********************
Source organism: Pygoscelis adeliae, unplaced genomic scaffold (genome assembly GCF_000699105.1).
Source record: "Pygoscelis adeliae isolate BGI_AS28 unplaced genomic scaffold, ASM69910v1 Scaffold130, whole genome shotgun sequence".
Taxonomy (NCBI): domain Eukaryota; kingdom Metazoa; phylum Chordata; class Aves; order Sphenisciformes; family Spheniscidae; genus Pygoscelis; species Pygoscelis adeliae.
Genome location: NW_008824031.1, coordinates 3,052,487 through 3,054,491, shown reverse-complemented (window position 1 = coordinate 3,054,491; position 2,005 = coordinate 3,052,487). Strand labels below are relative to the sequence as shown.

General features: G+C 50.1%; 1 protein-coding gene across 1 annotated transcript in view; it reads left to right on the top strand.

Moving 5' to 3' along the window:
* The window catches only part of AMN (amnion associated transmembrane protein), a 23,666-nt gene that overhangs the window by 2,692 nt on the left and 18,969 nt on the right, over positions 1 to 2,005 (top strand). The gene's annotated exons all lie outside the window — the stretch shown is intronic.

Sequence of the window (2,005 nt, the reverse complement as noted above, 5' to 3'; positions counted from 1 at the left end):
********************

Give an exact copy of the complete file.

Source organism: Pygoscelis adeliae, unplaced genomic scaffold (genome assembly GCF_000699105.1).
Source record: "Pygoscelis adeliae isolate BGI_AS28 unplaced genomic scaffold, ASM69910v1 Scaffold130, whole genome shotgun sequence".
Taxonomy (NCBI): domain Eukaryota; kingdom Metazoa; phylum Chordata; class Aves; order Sphenisciformes; family Spheniscidae; genus Pygoscelis; species Pygoscelis adeliae.
Genome location: NW_008824031.1, coordinates 3,052,487 through 3,054,491, shown reverse-complemented (window position 1 = coordinate 3,054,491; position 2,005 = coordinate 3,052,487). Strand labels below are relative to the sequence as shown.

General features: G+C 50.1%; 1 protein-coding gene across 1 annotated transcript in view; it reads left to right on the top strand.

Moving 5' to 3' along the window:
* The window catches only part of AMN (amnion associated transmembrane protein), a 23,666-nt gene that overhangs the window by 2,692 nt on the left and 18,969 nt on the right, over positions 1 to 2,005 (top strand). The gene's annotated exons all lie outside the window — the stretch shown is intronic.

Sequence of the window (2,005 nt, the reverse complement as noted above, 5' to 3'; positions counted from 1 at the left end):